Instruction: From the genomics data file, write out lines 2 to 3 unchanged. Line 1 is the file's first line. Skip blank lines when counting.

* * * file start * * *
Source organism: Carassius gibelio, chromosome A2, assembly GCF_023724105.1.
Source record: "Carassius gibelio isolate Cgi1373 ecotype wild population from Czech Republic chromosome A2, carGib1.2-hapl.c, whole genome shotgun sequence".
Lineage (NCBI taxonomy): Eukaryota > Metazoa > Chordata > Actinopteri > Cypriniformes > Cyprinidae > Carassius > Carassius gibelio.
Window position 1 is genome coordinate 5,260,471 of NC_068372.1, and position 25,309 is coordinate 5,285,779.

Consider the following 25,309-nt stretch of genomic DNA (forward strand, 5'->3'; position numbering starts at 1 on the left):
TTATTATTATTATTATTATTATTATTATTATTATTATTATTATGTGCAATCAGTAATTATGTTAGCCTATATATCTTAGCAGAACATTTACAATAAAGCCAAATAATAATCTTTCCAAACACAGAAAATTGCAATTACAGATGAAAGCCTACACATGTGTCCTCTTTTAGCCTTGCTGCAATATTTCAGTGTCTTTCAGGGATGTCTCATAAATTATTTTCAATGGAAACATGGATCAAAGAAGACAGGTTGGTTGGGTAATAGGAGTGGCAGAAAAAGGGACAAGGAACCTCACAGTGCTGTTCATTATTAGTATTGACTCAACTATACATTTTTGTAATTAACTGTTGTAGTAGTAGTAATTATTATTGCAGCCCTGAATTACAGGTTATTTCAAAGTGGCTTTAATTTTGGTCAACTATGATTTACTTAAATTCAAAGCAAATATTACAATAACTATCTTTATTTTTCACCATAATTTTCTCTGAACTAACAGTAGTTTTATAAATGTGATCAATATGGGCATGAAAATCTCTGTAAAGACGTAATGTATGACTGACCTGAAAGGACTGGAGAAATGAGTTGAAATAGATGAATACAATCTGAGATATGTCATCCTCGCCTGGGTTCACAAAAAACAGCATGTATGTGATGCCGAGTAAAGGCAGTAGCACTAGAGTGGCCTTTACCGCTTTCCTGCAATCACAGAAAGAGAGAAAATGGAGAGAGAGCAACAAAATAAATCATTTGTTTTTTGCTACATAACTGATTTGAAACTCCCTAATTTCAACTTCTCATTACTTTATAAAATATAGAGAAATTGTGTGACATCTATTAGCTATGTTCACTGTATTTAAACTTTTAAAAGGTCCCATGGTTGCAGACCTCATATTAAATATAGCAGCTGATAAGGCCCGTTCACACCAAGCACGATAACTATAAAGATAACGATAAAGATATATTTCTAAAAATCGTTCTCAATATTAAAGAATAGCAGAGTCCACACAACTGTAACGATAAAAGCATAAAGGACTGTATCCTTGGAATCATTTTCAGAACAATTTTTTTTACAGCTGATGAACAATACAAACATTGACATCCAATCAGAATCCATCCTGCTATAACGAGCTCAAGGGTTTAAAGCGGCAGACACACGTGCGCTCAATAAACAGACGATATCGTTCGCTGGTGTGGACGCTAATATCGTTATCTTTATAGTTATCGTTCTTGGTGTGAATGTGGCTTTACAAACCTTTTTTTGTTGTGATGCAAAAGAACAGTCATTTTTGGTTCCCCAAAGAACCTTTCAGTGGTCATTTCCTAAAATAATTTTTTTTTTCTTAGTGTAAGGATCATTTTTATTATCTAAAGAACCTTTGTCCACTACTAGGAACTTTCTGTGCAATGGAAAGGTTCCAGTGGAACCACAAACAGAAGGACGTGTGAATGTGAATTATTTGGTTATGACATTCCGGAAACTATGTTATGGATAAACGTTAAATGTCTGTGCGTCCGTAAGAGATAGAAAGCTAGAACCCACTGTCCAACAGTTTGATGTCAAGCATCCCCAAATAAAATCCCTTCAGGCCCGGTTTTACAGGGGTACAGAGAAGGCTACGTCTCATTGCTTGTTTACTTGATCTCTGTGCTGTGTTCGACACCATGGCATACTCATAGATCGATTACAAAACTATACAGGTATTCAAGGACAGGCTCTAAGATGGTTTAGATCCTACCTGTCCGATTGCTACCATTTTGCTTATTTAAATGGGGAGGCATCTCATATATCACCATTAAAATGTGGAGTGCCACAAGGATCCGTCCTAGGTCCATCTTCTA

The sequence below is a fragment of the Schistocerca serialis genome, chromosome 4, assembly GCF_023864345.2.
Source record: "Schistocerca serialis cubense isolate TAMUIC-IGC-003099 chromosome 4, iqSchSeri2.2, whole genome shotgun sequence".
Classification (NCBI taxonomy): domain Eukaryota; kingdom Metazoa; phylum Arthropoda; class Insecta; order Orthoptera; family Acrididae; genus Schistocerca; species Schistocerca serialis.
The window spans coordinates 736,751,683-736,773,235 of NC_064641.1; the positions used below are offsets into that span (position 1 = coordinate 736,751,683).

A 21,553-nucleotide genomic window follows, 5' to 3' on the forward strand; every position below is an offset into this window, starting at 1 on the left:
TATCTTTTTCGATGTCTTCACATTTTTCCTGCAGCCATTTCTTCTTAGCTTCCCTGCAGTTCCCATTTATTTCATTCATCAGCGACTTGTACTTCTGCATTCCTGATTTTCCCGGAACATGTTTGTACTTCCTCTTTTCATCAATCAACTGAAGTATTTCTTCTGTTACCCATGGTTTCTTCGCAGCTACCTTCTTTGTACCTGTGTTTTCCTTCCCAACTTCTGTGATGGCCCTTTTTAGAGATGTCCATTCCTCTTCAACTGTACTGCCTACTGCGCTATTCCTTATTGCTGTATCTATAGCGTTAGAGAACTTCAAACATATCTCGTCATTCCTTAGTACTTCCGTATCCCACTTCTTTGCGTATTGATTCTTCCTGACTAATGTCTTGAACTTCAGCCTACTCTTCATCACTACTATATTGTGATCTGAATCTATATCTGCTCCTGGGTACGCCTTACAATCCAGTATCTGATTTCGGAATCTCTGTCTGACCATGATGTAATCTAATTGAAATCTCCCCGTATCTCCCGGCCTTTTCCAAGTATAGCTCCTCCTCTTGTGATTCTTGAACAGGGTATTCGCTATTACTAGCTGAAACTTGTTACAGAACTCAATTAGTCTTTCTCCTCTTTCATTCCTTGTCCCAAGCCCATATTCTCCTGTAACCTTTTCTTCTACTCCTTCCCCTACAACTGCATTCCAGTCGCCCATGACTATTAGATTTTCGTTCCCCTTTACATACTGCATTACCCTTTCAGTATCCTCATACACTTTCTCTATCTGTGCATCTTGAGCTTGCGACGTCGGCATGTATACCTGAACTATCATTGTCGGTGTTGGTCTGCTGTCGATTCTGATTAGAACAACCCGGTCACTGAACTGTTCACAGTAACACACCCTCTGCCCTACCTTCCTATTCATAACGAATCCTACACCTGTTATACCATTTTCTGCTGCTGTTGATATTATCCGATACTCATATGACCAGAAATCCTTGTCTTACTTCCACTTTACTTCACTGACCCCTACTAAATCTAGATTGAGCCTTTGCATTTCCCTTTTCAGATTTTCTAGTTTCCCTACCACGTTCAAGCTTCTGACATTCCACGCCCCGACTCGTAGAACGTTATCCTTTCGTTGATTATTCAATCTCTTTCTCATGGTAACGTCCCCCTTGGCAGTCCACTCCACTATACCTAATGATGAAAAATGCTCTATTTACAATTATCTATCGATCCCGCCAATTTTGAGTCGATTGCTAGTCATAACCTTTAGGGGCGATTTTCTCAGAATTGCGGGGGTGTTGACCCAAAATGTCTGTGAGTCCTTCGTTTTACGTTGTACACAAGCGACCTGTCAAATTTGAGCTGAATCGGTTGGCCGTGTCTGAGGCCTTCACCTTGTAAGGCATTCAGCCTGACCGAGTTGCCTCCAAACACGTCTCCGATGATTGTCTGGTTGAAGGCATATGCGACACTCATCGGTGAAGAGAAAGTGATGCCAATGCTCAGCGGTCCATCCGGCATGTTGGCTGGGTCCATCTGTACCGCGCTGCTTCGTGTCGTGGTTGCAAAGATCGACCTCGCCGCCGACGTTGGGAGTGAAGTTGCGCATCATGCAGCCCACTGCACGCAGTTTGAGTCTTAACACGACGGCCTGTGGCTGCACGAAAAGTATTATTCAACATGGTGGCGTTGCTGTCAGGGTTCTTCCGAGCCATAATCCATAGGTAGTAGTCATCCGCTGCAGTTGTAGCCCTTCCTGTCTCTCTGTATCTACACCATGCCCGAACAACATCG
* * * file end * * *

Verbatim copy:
Source record: "Carassius gibelio isolate Cgi1373 ecotype wild population from Czech Republic chromosome A2, carGib1.2-hapl.c, whole genome shotgun sequence".
Lineage (NCBI taxonomy): Eukaryota > Metazoa > Chordata > Actinopteri > Cypriniformes > Cyprinidae > Carassius > Carassius gibelio.